content marketing expand your toolbox

“Just because all you have is a hammer, doesn’t mean everything is a nail – it’s all about expanding your toolbox”. This is the excellent analogy that Pete Wailes offered me at BrightonSEO when I asked him about content marketing, following his talk.

So, just because a company only has the internal capability or inclination to write blogs, by no means indicates they should restrict their content marketing campaign to blogs. Pete’s point was that a different strategy is needed for distinct situations and every company faces unique circumstances (audience types, conversion rates, profit margins, etc.) – it might be that a fresh medium is the best way of achieving a goal.

Don’t create content just for the sake of creating content

During his BrightonSEO talk he had mentioned in passing how he was sick of everyone making infographics for the sake of it, which I was intrigued by as this content has been shown to have excellent results. Pete clarified by stressing that an infographic can be a great way of presenting data, but that brands should not do it just for the sake of it, only if they have data that will look good when presented visually. A completely valid point.

Another issue which he was passionate about was about having the freedom to try something new or do something a bit different – coming back to his toolbox analogy, why not try out a load of those other tools available externally (news, blogs, evergreen articles, videos, social, photo gallery, podcast, etc.), because they could help you create the most appropriate, engaging and profitable content.

Be free, be relevant

So what can we take from these tips? Well, firstly that Pete is a fairly no nonsense guy who is passionate about content marketing; but also that brands need to think about the most sensible way of talking to their audience rather than just jumping on whatever is popular at that time.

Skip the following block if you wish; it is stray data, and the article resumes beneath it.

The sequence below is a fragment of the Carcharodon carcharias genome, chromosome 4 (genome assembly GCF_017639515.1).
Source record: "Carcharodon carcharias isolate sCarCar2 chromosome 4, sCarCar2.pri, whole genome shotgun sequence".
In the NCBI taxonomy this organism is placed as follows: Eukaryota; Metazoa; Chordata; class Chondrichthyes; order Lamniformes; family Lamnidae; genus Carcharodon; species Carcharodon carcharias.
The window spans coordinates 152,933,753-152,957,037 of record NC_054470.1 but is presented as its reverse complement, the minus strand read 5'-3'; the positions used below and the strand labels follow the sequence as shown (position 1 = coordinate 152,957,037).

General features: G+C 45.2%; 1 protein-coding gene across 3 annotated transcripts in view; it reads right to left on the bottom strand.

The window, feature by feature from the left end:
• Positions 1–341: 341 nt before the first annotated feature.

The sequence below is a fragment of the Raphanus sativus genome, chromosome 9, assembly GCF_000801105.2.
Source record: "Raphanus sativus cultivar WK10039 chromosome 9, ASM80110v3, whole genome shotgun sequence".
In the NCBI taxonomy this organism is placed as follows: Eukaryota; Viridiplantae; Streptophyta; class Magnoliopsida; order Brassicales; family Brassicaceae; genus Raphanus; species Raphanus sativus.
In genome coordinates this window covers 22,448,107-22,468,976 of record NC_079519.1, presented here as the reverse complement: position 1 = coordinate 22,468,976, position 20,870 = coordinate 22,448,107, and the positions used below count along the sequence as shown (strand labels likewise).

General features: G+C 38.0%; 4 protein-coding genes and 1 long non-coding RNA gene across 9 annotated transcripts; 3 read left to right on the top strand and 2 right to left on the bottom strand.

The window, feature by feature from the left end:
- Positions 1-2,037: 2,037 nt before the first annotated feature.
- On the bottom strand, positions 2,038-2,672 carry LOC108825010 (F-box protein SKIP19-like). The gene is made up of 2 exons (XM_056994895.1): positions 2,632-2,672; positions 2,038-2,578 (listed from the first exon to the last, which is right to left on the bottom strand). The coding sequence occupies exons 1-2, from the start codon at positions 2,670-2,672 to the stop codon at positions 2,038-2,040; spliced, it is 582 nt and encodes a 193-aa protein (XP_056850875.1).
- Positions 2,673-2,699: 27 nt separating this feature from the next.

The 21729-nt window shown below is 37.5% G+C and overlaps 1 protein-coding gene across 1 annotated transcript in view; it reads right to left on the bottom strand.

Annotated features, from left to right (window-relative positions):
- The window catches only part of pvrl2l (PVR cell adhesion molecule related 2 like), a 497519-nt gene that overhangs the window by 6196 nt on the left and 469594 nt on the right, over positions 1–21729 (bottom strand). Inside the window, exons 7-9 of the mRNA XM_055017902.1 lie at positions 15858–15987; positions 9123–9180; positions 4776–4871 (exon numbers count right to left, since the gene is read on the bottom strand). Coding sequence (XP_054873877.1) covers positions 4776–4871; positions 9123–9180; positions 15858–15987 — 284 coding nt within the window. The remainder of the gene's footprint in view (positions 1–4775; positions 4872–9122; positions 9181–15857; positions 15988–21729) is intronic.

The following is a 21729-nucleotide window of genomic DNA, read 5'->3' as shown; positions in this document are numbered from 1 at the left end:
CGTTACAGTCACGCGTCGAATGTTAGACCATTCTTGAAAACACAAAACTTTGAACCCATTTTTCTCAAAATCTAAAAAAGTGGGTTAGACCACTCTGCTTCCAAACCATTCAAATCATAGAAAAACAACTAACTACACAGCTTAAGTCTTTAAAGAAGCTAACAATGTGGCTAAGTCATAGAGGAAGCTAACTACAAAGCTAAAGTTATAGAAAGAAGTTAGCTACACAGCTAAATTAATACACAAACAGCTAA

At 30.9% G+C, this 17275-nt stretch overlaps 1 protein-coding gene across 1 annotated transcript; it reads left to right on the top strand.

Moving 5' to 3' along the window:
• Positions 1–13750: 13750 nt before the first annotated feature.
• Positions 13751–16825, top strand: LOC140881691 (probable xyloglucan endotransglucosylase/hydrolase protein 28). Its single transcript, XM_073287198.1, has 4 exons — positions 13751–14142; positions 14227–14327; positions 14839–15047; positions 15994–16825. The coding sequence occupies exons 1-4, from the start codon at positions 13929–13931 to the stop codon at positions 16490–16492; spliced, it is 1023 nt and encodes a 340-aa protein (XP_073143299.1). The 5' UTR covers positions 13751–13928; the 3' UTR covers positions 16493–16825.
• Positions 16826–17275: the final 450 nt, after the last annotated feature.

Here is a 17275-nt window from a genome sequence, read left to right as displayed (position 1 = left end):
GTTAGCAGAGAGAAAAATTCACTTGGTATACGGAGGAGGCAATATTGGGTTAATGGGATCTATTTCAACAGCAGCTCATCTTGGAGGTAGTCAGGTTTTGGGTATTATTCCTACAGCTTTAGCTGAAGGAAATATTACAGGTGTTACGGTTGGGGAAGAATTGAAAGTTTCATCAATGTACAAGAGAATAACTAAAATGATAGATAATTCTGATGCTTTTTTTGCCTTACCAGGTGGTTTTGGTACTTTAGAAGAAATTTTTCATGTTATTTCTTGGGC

I asked him what brands could ask themselves before embarking on a new piece of content. “Is this a bloody stupid idea?” he responded, after a moment’s thought.

A major part of this involves knowing what you are trying to achieve and understanding your audience. Content is all about creating connections, but until you identify the constituent parts you are dealing with, how will you know if you need a hammer, a Phillips-head screwdriver or a glue gun? Know your customer, know your goal, then create the content that the situation requires.

Message to Pete…

NB – In case you read this Pete, I apologise again for calling you James. I had a think about this and the only explanation I can think of is that I confused your name with James Whale, the director of ‘Frankenstein’, who I recently watched a film about. Can I pretend I was being creative with the content of your name? No, I didn’t think so.